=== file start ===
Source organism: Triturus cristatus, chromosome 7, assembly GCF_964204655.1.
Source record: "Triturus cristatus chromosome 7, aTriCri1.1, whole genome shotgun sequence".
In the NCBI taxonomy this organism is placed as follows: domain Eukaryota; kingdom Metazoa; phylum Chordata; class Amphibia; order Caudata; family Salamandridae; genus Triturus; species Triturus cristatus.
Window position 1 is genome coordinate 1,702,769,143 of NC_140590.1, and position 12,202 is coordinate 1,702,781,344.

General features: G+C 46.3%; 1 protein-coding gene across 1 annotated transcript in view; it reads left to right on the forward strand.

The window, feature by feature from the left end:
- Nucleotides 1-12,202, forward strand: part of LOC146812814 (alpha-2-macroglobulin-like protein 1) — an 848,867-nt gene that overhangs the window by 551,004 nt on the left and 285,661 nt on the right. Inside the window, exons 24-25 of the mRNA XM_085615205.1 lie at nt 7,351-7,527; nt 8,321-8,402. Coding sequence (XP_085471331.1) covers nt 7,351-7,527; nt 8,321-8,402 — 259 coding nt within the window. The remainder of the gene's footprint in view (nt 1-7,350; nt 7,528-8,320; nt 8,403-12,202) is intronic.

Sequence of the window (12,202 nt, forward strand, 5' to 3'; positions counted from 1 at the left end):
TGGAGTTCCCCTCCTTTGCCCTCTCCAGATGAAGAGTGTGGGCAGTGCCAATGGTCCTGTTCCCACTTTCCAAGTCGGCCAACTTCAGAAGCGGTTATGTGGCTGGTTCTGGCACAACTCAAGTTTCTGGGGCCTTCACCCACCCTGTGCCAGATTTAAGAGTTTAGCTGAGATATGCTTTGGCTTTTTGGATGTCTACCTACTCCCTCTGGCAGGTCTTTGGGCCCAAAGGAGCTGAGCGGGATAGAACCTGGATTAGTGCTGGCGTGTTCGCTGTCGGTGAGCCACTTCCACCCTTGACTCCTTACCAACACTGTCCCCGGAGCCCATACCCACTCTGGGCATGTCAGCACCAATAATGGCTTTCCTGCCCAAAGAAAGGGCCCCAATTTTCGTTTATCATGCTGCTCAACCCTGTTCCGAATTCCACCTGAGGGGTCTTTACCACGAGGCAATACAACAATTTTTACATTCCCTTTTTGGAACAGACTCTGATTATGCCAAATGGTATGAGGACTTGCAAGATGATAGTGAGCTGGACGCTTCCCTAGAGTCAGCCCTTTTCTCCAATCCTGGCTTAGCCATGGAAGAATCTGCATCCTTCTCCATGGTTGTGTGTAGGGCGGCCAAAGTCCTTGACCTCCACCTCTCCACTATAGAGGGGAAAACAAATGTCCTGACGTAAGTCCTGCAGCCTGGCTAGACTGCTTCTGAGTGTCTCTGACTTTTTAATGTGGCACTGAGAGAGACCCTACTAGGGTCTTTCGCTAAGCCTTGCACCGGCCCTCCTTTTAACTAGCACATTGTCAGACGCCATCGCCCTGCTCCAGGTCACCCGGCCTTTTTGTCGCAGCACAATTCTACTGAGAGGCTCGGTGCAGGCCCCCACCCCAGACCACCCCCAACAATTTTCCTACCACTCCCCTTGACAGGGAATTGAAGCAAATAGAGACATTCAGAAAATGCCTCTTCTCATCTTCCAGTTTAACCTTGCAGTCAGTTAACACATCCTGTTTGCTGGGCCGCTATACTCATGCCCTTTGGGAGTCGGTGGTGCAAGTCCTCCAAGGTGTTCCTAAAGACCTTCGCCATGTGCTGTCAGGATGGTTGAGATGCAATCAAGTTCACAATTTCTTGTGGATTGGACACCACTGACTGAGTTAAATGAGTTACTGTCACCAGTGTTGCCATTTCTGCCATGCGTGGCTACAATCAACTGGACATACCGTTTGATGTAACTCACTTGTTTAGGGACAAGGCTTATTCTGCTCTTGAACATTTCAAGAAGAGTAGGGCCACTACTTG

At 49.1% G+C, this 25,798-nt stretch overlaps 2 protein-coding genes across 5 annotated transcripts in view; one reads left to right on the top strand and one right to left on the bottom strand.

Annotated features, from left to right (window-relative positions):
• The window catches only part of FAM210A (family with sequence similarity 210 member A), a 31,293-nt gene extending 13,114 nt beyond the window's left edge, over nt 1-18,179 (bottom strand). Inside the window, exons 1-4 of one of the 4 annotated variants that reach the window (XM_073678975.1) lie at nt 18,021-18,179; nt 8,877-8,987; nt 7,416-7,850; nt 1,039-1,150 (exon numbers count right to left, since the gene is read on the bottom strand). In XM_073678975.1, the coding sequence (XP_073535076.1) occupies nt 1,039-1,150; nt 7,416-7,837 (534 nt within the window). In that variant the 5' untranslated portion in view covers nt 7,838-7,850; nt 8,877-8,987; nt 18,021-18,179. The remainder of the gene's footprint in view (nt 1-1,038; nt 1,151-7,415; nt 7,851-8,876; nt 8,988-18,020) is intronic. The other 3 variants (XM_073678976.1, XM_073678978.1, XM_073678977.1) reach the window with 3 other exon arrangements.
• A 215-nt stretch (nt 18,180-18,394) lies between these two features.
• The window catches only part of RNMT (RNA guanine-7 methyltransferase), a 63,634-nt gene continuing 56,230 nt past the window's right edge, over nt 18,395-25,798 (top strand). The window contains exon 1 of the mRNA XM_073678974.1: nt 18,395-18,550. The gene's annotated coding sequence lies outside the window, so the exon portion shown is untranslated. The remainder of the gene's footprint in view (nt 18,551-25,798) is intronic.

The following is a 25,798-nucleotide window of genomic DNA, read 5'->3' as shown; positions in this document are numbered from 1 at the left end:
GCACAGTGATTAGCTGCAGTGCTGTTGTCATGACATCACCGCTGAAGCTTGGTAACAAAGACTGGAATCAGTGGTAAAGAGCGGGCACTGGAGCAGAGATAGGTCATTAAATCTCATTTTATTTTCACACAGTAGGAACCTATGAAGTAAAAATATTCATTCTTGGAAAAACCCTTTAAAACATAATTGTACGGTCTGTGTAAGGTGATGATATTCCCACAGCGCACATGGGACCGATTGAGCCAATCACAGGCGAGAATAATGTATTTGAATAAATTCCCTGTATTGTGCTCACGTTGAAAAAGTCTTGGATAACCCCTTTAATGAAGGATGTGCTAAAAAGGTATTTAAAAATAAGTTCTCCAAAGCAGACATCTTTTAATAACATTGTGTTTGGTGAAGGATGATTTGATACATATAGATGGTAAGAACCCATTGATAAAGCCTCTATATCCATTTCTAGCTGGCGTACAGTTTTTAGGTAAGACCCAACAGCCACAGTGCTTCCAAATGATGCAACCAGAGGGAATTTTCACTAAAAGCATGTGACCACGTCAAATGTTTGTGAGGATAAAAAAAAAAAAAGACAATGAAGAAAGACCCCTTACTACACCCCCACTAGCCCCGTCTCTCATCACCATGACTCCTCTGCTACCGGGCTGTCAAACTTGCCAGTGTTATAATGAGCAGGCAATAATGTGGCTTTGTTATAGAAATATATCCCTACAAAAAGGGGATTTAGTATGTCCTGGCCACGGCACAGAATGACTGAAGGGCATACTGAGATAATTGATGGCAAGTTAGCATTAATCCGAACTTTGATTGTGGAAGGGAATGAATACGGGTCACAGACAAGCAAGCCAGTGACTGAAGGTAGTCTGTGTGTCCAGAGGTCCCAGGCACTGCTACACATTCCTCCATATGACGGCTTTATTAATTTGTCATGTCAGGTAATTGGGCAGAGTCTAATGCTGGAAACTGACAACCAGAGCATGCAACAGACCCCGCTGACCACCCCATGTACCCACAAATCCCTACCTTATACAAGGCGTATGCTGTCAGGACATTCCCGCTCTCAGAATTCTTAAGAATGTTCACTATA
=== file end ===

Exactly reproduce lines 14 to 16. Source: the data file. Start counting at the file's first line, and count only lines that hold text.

• The window catches only part of RNMT (RNA guanine-7 methyltransferase), a 63,634-nt gene continuing 56,230 nt past the window's right edge, over nt 18,395-25,798 (top strand). The window contains exon 1 of the mRNA XM_073678974.1: nt 18,395-18,550. The gene's annotated coding sequence lies outside the window, so the exon portion shown is untranslated. The remainder of the gene's footprint in view (nt 18,551-25,798) is intronic.

The following is a 25,798-nucleotide window of genomic DNA, read 5'->3' as shown; positions in this document are numbered from 1 at the left end:
GCACAGTGATTAGCTGCAGTGCTGTTGTCATGACATCACCGCTGAAGCTTGGTAACAAAGACTGGAATCAGTGGTAAAGAGCGGGCACTGGAGCAGAGATAGGTCATTAAATCTCATTTTATTTTCACACAGTAGGAACCTATGAAGTAAAAATATTCATTCTTGGAAAAACCCTTTAAAACATAATTGTACGGTCTGTGTAAGGTGATGATATTCCCACAGCGCACATGGGACCGATTGAGCCAATCACAGGCGAGAATAATGTATTTGAATAAATTCCCTGTATTGTGCTCACGTTGAAAAAGTCTTGGATAACCCCTTTAATGAAGGATGTGCTAAAAAGGTATTTAAAAATAAGTTCTCCAAAGCAGACATCTTTTAATAACATTGTGTTTGGTGAAGGATGATTTGATACATATAGATGGTAAGAACCCATTGATAAAGCCTCTATATCCATTTCTAGCTGGCGTACAGTTTTTAGGTAAGACCCAACAGCCACAGTGCTTCCAAATGATGCAACCAGAGGGAATTTTCACTAAAAGCATGTGACCACGTCAAATGTTTGTGAGGATAAAAAAAAAAAAAGACAATGAAGAAAGACCCCTTACTACACCCCCACTAGCCCCGTCTCTCATCACCATGACTCCTCTGCTACCGGGCTGTCAAACTTGCCAGTGTTATAATGAGCAGGCAATAATGTGGCTTTGTTATAGAAATATATCCCTACAAAAAGGGGATTTAGTATGTCCTGGCCACGGCACAGAATGACTGAAGGGCATACTGAGATAATTGATGGCAAGTTAGCATTAATCCGAACTTTGATTGTGGAAGGGAATGAATACGGGTCACAGACAAGCAAGCCAGTGACTGAAGGTAGTCTGTGTGTCCAGAGGTCCCAGGCACTGCTACACATTCCTCCATATGACGGCTTTATTAATTTGTCATGTCAGGTAATTGGGCAGAGTCTAATGCTGGAAACTGACAACCAGAGCATGCAACAGACCCCGCTGACCACCCCATGTACCCACAAATCCCTACCTTATACAAGGCGTATGCTGTCAGGACATTCCCGCTCTCAGAATTCTTAAGAATGTTCACTATA